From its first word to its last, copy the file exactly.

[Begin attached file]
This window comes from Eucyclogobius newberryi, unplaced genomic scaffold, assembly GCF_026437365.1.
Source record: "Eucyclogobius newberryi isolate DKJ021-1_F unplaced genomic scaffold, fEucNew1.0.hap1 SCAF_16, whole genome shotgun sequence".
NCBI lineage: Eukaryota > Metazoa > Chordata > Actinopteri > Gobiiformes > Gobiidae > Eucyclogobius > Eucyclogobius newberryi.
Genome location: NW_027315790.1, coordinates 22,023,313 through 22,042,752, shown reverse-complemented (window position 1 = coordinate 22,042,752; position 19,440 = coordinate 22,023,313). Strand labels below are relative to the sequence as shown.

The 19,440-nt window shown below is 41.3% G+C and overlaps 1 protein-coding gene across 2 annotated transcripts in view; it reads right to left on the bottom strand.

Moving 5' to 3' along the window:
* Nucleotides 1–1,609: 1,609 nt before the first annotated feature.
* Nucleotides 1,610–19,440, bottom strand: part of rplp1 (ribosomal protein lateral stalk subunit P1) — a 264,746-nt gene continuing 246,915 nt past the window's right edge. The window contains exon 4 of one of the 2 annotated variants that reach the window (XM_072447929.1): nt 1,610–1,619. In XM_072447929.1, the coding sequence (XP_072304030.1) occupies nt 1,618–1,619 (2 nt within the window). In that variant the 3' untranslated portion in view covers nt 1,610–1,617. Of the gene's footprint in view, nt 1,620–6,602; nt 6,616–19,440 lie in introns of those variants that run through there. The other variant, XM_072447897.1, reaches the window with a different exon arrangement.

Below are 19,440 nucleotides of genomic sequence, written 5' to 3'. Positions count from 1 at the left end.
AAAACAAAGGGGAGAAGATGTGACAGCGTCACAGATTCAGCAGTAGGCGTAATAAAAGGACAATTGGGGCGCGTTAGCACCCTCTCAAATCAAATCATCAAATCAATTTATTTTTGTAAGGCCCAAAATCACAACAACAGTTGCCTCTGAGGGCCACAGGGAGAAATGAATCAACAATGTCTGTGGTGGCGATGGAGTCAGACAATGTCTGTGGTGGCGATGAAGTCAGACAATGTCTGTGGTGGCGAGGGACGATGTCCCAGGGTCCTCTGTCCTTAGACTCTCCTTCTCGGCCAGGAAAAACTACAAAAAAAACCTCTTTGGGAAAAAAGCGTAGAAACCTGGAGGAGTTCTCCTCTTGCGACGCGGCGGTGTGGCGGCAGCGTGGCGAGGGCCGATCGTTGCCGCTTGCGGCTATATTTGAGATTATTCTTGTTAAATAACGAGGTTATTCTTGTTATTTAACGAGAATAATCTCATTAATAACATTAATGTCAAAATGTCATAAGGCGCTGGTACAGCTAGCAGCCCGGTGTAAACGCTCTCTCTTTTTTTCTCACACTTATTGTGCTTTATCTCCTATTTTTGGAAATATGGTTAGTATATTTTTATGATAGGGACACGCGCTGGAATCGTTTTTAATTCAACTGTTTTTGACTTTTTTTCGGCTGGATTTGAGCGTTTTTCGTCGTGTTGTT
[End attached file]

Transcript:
This window comes from Eucyclogobius newberryi, unplaced genomic scaffold, assembly GCF_026437365.1.
Source record: "Eucyclogobius newberryi isolate DKJ021-1_F unplaced genomic scaffold, fEucNew1.0.hap1 SCAF_16, whole genome shotgun sequence".
NCBI lineage: Eukaryota > Metazoa > Chordata > Actinopteri > Gobiiformes > Gobiidae > Eucyclogobius > Eucyclogobius newberryi.
Genome location: NW_027315790.1, coordinates 22,023,313 through 22,042,752, shown reverse-complemented (window position 1 = coordinate 22,042,752; position 19,440 = coordinate 22,023,313). Strand labels below are relative to the sequence as shown.

The 19,440-nt window shown below is 41.3% G+C and overlaps 1 protein-coding gene across 2 annotated transcripts in view; it reads right to left on the bottom strand.

Moving 5' to 3' along the window:
* Nucleotides 1–1,609: 1,609 nt before the first annotated feature.
* Nucleotides 1,610–19,440, bottom strand: part of rplp1 (ribosomal protein lateral stalk subunit P1) — a 264,746-nt gene continuing 246,915 nt past the window's right edge. The window contains exon 4 of one of the 2 annotated variants that reach the window (XM_072447929.1): nt 1,610–1,619. In XM_072447929.1, the coding sequence (XP_072304030.1) occupies nt 1,618–1,619 (2 nt within the window). In that variant the 3' untranslated portion in view covers nt 1,610–1,617. Of the gene's footprint in view, nt 1,620–6,602; nt 6,616–19,440 lie in introns of those variants that run through there. The other variant, XM_072447897.1, reaches the window with a different exon arrangement.

Below are 19,440 nucleotides of genomic sequence, written 5' to 3'. Positions count from 1 at the left end.
AAAACAAAGGGGAGAAGATGTGACAGCGTCACAGATTCAGCAGTAGGCGTAATAAAAGGACAATTGGGGCGCGTTAGCACCCTCTCAAATCAAATCATCAAATCAATTTATTTTTGTAAGGCCCAAAATCACAACAACAGTTGCCTCTGAGGGCCACAGGGAGAAATGAATCAACAATGTCTGTGGTGGCGATGGAGTCAGACAATGTCTGTGGTGGCGATGAAGTCAGACAATGTCTGTGGTGGCGAGGGACGATGTCCCAGGGTCCTCTGTCCTTAGACTCTCCTTCTCGGCCAGGAAAAACTACAAAAAAAACCTCTTTGGGAAAAAAGCGTAGAAACCTGGAGGAGTTCTCCTCTTGCGACGCGGCGGTGTGGCGGCAGCGTGGCGAGGGCCGATCGTTGCCGCTTGCGGCTATATTTGAGATTATTCTTGTTAAATAACGAGGTTATTCTTGTTATTTAACGAGAATAATCTCATTAATAACATTAATGTCAAAATGTCATAAGGCGCTGGTACAGCTAGCAGCCCGGTGTAAACGCTCTCTCTTTTTTTCTCACACTTATTGTGCTTTATCTCCTATTTTTGGAAATATGGTTAGTATATTTTTATGATAGGGACACGCGCTGGAATCGTTTTTAATTCAACTGTTTTTGACTTTTTTTCGGCTGGATTTGAGCGTTTTTCGTCGTGTTGTT